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Twitter seems divided on vaginal delivery vs. C-sections

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Peeyush Ghalot
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(Image Courtesy: - Prega News)

The argument recently broke out on Twitter, when a particular tweet that stated that C-sections were "now becoming a technique to escape labour discomfort" went viral. Women do not realise that C-section babies are prone to type-1 diabetes, obesity, asthma, and impaired cognition," according to Twitter user @Neurochauhan. In response to these assertions, Dr. Somya Gupta (@dr somyagupta) tweeted that there is no need to glorify childbirth's agony and that women should have a pain-free experience. First and foremost, in this day and age, no one should be subjected to experience labour pangs. It sparked a heated discussion regarding the advantages and disadvantages of each method. Caesarean sections are stigmatised because vaginal delivery is commonly viewed as "nature's favoured way to deliver a baby," according to Dr. Neha Gupta, senior specialist in obstetrics and gynaecology at Fortis Hospital, Noida. However, because to better surgical facilities, antibiotics, and safer anaesthesia, C-sections are a safe delivery method. Vaginal birth may be dangerous for the mother, the baby, or both in some pregnant women. The patient and any accompanying individuals shouldn't be afraid if the treating physician has recommended that a caesarean section is necessary for a safe birth. The goal of prenatal care is to have a healthy mother and healthy baby at the end of 9 months, although recovery from a C-section may take a few days longer than a vaginal delivery.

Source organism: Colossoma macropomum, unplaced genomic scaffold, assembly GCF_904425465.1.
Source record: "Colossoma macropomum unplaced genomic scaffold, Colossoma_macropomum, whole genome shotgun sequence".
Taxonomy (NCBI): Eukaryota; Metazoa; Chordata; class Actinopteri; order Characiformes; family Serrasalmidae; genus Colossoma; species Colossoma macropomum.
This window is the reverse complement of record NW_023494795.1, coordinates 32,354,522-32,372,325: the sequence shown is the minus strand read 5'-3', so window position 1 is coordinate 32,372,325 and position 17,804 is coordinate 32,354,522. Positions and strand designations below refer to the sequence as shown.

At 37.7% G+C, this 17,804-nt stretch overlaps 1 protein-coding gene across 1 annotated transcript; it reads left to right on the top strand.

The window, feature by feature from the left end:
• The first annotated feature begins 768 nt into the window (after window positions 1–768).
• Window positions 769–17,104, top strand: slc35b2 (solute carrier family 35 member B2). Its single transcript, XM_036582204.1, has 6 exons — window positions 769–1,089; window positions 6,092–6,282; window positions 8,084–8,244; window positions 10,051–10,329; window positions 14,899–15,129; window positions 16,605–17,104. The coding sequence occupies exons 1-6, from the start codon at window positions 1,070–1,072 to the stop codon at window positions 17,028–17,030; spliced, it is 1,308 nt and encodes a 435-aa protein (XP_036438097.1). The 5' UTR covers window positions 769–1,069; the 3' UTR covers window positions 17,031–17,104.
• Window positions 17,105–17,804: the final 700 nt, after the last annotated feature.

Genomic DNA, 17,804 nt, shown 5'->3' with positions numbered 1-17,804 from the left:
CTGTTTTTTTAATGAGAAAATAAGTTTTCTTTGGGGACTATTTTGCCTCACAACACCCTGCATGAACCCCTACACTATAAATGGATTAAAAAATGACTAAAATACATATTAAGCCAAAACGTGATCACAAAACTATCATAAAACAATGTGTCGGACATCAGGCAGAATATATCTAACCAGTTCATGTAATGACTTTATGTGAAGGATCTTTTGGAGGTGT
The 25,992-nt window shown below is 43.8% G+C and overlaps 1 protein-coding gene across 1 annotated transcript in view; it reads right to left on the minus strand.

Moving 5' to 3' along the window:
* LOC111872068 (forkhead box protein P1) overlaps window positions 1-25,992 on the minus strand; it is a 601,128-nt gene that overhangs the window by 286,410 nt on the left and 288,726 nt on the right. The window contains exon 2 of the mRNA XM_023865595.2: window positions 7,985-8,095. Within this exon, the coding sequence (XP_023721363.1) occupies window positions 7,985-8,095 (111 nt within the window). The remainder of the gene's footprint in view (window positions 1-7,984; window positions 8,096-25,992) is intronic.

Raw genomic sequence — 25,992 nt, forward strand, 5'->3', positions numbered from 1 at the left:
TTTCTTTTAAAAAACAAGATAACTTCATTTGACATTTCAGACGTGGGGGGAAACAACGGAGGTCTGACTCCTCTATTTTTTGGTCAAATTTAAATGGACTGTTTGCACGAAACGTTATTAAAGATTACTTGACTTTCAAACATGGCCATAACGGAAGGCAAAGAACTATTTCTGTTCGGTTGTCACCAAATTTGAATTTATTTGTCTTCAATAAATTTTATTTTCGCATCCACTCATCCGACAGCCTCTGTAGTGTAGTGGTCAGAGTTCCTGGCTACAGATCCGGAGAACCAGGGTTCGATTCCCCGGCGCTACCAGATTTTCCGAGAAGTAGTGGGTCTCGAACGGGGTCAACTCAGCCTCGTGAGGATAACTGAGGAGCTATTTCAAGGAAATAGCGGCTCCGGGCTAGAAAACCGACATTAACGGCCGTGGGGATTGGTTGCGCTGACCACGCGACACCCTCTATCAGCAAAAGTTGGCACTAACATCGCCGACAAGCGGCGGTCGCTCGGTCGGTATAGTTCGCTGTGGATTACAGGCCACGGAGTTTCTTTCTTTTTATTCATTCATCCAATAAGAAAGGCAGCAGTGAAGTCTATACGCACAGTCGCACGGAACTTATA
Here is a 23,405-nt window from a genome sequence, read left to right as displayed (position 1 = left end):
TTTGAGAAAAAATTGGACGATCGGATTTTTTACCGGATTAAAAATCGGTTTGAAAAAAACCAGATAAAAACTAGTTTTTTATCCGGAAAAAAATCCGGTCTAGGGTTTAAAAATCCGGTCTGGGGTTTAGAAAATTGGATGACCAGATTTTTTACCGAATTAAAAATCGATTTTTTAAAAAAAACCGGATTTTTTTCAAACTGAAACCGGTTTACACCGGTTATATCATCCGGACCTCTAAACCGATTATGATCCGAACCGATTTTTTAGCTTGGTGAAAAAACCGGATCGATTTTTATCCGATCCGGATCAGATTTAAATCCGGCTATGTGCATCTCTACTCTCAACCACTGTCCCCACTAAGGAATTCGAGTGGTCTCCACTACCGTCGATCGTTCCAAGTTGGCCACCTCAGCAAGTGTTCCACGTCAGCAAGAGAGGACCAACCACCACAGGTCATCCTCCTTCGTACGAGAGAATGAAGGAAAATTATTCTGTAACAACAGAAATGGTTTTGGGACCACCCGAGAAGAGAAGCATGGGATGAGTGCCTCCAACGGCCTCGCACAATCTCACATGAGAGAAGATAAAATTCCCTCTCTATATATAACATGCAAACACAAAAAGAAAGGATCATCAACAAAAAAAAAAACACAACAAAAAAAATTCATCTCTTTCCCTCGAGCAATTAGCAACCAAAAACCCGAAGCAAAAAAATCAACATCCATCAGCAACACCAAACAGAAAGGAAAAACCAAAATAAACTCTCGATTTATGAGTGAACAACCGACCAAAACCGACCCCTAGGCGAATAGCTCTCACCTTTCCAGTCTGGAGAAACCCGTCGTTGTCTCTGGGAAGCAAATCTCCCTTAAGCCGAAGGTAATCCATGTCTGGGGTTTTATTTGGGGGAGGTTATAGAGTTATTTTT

Pros & Cons

When a mother has a big baby, a tiny bony pelvis, or an obstruction at the vaginal exit, it is the only method of delivery that is safe. In some cases, such as placenta previa and foetal distress, it can save a life. It can be scheduled electively so that the best surgical, anaesthesia, and paediatric teams are present and the patient is in the proper fasting state. There are more risks for the mother since it is a big procedure that requires cutting through all layers of the abdomen and stitching them back together, as well as leaving a scar on the uterus (womb). maternal blood loss increased. It is likely that a C-section would be required to deliver the following child.

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